The Viral Tweet that Explains the High Cost of Expertise

by Evil HR Lady on February 18, 2019

Davy Greenberg summed up the feelings of a lot of us out there who make our living offering services directly:

If I do a job in 30 minutes it’s because I spent 10 years learning how to do that in 30 minutes. You owe me for the years, not the minutes.– davy. (@davygreenberg) February 15, 2019

The tweet went viral (with 36,000 retweets and 123,000 likes at this writing) and evoked a lot of emotion. This is something a lot of us can relate to.

Because I freelance, I’m always talking with new people for potential jobs. Often the conversation goes like this:

Potential client: I need someone to do A, B, and C by next Thursday.

Me: Okay, I can do that for you. It will cost $300.

Potential client: Great!

But sometimes the conversation goes like this:

Potential client: I need someone to do A, B, and C by next Thursday.

Me: Okay, I can do that for you. It will cost $300.

Potential client: What???? I budgeted $25 for this!

To keep reading, click here: The Viral Tweet that Explains the High Cost of Expertise

{ 4 comments… read them below or add one }

Mr Not Sal-R-E February 18, 2019 at 4:40 pm

Potential client: “What???? I budgeted $25 for this!”
And that’s why I detest salaried positions. Managers use the fixed-cost / variable-output of salary-slaves to squeeze hourly costs down to low levels. Even if there’s not enough time to do it right, there’s always enough time to do it over again: the Essence of Empire…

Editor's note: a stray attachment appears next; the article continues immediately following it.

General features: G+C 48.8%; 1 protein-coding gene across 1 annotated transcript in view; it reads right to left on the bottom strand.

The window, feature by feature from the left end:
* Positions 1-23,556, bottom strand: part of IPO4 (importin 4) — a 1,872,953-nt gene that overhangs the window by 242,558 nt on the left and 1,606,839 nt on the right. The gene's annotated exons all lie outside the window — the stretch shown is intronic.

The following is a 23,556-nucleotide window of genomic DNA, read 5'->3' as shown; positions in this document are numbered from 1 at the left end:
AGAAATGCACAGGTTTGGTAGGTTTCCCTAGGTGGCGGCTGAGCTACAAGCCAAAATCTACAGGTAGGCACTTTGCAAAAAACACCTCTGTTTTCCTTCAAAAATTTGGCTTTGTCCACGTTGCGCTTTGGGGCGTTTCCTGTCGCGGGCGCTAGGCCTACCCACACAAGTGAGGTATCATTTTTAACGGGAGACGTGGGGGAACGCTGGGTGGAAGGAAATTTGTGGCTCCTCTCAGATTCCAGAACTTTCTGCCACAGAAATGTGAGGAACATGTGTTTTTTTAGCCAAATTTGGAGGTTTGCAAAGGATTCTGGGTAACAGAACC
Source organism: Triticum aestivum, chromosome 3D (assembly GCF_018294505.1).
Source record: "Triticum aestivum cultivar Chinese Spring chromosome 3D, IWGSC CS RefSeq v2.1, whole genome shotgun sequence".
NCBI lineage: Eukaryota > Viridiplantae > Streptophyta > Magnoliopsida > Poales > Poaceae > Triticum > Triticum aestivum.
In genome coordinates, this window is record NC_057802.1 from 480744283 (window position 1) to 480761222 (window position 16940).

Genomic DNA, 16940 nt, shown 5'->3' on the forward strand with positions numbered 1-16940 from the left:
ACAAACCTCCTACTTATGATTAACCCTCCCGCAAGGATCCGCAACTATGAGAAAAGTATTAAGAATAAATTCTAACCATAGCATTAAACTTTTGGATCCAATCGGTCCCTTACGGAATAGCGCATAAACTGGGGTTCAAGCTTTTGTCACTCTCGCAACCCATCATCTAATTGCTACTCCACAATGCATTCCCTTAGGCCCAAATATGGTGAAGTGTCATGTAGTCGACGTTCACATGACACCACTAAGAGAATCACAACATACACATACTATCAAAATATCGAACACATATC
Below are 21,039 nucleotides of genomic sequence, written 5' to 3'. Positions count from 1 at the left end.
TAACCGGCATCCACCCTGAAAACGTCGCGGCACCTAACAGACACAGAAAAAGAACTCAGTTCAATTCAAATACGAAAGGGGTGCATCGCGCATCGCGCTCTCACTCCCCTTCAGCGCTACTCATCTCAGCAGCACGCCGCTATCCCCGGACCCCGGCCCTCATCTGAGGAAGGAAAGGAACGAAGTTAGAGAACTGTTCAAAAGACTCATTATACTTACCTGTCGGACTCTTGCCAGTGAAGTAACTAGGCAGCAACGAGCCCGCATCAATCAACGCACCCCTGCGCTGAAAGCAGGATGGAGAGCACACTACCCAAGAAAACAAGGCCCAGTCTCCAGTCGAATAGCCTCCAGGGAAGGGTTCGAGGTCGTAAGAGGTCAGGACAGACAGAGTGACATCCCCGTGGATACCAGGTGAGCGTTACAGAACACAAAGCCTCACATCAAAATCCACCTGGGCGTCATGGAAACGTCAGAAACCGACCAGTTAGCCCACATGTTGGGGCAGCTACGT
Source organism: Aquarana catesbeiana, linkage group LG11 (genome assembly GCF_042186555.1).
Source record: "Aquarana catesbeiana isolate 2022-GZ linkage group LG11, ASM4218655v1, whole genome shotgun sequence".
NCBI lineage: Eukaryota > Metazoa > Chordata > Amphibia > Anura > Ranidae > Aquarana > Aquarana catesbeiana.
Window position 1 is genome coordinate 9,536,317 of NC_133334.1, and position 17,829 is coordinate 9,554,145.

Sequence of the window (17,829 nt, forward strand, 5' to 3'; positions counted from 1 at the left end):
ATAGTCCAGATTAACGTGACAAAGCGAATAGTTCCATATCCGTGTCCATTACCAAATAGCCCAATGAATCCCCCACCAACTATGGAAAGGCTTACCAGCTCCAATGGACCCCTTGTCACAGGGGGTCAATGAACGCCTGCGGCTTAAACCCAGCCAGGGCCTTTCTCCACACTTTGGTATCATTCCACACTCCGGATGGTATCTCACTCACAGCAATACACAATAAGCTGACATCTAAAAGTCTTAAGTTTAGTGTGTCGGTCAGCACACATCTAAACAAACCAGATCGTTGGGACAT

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MariaRose February 18, 2019 at 7:24 pm

Excellent article showing the different mindset of what an employer wants to pay to get a job done and the value the employee places on their expertise. I compare this to shopping for someone to do handiwork around the house or do a car repair. Okay everyone wants the most value for their money but if the person being considered has shown you their expertise ability, a potential employer should not undervalue the price charge just because they want to be cheap. If the positions will only pay a limited amount, then that should be upfront and transparent so that if the prospective employee wants to do the position at the price offered, it will be on them. when there’s no transparency in salary offered, then the price of services is determined by the potential employee (contractor) based on needs described. Not everything is cheap or accept the fact that you won’t get top quality work.

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Dorothy February 18, 2019 at 7:39 pm

Believe me, everyone gets this sort of response, including doctors. My father-in-law is a retired physician. He rarely goes to a social even where a complete stranger doesn’t ask him to write them a prescription, on the spot, without paying for it.

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Elizabeth West February 19, 2019 at 5:18 pm

Often, in creative fields (which Greenberg works in) people expect that because anyone can write a paragraph, take a picture, or sing karaoke, the people who do it professionally are really doing it as a hobby and it should be free or at least close to free. Because you do it for fun, we must be doing it for fun.

This annoys me to no end. There is usually a vast difference between the ability level of a hobbyist vs. a professional. Attitudes like this completely devalue creative work. And it absolutely is work.

I like to go by the Joker’s guideline–“If you’re good at something, never do it for free.” LOL

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